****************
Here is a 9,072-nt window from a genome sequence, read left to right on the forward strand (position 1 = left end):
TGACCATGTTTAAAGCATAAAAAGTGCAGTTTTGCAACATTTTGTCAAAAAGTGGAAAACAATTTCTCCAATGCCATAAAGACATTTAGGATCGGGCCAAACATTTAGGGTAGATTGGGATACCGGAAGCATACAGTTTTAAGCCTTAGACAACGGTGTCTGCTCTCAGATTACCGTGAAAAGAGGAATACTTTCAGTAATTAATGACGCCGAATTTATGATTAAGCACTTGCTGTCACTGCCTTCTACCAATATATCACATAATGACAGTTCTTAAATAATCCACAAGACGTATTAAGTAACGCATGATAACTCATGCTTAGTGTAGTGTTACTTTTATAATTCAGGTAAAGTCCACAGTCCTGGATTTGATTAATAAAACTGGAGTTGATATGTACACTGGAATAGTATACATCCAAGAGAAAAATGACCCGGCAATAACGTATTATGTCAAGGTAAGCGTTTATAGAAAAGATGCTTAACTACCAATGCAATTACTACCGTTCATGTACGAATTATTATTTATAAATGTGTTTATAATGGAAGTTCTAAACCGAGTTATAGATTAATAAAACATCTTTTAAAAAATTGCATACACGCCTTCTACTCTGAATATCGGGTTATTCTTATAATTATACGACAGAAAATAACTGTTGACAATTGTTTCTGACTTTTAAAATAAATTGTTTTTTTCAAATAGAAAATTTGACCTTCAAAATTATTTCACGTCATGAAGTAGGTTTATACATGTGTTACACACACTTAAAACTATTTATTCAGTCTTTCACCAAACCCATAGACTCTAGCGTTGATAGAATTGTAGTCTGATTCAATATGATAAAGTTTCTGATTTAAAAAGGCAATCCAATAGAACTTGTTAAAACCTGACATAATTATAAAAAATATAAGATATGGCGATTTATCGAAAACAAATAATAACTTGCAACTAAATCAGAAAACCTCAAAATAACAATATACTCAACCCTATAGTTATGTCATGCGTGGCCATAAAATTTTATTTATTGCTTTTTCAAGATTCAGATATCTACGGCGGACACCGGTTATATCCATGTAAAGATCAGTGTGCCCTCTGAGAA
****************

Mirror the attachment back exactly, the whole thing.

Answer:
Here is a 9,072-nt window from a genome sequence, read left to right on the forward strand (position 1 = left end):
TGACCATGTTTAAAGCATAAAAAGTGCAGTTTTGCAACATTTTGTCAAAAAGTGGAAAACAATTTCTCCAATGCCATAAAGACATTTAGGATCGGGCCAAACATTTAGGGTAGATTGGGATACCGGAAGCATACAGTTTTAAGCCTTAGACAACGGTGTCTGCTCTCAGATTACCGTGAAAAGAGGAATACTTTCAGTAATTAATGACGCCGAATTTATGATTAAGCACTTGCTGTCACTGCCTTCTACCAATATATCACATAATGACAGTTCTTAAATAATCCACAAGACGTATTAAGTAACGCATGATAACTCATGCTTAGTGTAGTGTTACTTTTATAATTCAGGTAAAGTCCACAGTCCTGGATTTGATTAATAAAACTGGAGTTGATATGTACACTGGAATAGTATACATCCAAGAGAAAAATGACCCGGCAATAACGTATTATGTCAAGGTAAGCGTTTATAGAAAAGATGCTTAACTACCAATGCAATTACTACCGTTCATGTACGAATTATTATTTATAAATGTGTTTATAATGGAAGTTCTAAACCGAGTTATAGATTAATAAAACATCTTTTAAAAAATTGCATACACGCCTTCTACTCTGAATATCGGGTTATTCTTATAATTATACGACAGAAAATAACTGTTGACAATTGTTTCTGACTTTTAAAATAAATTGTTTTTTTCAAATAGAAAATTTGACCTTCAAAATTATTTCACGTCATGAAGTAGGTTTATACATGTGTTACACACACTTAAAACTATTTATTCAGTCTTTCACCAAACCCATAGACTCTAGCGTTGATAGAATTGTAGTCTGATTCAATATGATAAAGTTTCTGATTTAAAAAGGCAATCCAATAGAACTTGTTAAAACCTGACATAATTATAAAAAATATAAGATATGGCGATTTATCGAAAACAAATAATAACTTGCAACTAAATCAGAAAACCTCAAAATAACAATATACTCAACCCTATAGTTATGTCATGCGTGGCCATAAAATTTTATTTATTGCTTTTTCAAGATTCAGATATCTACGGCGGACACCGGTTATATCCATGTAAAGATCAGTGTGCCCTCTGAGAA